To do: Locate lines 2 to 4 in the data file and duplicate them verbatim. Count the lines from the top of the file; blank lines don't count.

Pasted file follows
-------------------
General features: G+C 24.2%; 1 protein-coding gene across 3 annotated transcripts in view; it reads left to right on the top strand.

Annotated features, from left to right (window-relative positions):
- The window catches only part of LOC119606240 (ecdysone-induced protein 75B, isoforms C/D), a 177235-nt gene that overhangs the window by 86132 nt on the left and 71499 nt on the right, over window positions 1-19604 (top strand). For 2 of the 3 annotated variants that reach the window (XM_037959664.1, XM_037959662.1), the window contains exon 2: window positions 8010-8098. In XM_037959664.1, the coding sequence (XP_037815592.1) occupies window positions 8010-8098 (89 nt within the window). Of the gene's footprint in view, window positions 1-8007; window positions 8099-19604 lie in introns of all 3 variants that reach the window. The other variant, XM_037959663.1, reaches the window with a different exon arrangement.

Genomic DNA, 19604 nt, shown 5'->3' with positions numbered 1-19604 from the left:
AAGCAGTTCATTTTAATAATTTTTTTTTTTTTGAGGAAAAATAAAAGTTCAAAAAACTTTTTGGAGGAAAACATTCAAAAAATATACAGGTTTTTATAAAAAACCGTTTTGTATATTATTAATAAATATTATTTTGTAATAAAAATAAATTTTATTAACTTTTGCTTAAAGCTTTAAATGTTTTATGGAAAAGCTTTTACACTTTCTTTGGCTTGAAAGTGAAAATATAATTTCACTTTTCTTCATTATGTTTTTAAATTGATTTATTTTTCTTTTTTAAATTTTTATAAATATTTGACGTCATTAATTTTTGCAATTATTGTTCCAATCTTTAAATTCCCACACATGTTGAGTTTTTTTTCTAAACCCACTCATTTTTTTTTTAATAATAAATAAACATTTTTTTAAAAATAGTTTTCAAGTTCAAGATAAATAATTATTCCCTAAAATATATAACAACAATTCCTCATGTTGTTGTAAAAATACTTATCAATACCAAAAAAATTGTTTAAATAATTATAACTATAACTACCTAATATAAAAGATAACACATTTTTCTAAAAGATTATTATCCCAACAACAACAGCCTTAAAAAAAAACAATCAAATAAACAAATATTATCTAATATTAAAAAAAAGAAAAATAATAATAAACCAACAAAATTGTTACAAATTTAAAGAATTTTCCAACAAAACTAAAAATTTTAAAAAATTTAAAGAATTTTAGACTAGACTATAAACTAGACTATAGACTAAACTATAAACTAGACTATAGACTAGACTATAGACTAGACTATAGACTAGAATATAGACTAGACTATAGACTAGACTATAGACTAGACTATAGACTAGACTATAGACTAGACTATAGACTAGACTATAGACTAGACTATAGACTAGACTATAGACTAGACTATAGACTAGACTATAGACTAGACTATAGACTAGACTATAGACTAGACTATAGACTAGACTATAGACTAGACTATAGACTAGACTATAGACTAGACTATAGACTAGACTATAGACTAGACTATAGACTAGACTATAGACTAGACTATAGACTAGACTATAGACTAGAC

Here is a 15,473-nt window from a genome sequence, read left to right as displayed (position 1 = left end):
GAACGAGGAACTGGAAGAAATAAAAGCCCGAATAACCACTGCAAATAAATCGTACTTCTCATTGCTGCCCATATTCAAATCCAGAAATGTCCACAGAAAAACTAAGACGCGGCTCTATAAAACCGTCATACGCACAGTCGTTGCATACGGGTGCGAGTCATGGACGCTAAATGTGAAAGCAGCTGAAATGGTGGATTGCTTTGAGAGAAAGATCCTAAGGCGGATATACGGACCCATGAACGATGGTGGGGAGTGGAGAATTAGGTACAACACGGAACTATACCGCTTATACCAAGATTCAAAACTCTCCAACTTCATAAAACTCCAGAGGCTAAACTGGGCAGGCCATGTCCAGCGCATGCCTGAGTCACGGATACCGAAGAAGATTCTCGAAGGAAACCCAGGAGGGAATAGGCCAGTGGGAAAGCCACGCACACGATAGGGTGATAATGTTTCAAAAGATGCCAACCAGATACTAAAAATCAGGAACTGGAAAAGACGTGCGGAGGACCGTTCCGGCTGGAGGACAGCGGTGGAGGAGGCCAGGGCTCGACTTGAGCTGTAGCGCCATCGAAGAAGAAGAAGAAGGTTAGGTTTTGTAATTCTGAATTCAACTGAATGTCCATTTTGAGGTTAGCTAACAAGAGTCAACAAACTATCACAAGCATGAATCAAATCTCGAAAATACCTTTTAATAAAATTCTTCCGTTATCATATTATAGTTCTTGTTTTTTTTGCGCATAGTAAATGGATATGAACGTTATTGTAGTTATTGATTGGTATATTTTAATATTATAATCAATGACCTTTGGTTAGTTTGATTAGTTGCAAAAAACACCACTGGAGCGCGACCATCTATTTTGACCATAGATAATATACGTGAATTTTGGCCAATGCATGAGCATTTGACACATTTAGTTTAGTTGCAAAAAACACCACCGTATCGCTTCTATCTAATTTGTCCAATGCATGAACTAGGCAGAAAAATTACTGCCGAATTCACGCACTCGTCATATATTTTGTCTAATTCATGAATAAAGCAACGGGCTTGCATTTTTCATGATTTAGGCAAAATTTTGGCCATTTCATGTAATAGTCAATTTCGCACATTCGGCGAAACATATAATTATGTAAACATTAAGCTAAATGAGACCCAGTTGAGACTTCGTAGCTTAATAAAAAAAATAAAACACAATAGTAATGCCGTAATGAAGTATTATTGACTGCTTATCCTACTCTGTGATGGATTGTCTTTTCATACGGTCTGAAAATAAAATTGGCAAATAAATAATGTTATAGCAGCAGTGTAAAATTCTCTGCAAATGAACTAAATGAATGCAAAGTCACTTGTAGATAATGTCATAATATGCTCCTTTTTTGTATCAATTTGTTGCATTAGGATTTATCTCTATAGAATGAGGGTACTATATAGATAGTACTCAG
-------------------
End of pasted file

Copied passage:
Annotated features, from left to right (window-relative positions):
- The window catches only part of LOC119606240 (ecdysone-induced protein 75B, isoforms C/D), a 177235-nt gene that overhangs the window by 86132 nt on the left and 71499 nt on the right, over window positions 1-19604 (top strand). For 2 of the 3 annotated variants that reach the window (XM_037959664.1, XM_037959662.1), the window contains exon 2: window positions 8010-8098. In XM_037959664.1, the coding sequence (XP_037815592.1) occupies window positions 8010-8098 (89 nt within the window). Of the gene's footprint in view, window positions 1-8007; window positions 8099-19604 lie in introns of all 3 variants that reach the window. The other variant, XM_037959663.1, reaches the window with a different exon arrangement.

Genomic DNA, 19604 nt, shown 5'->3' with positions numbered 1-19604 from the left: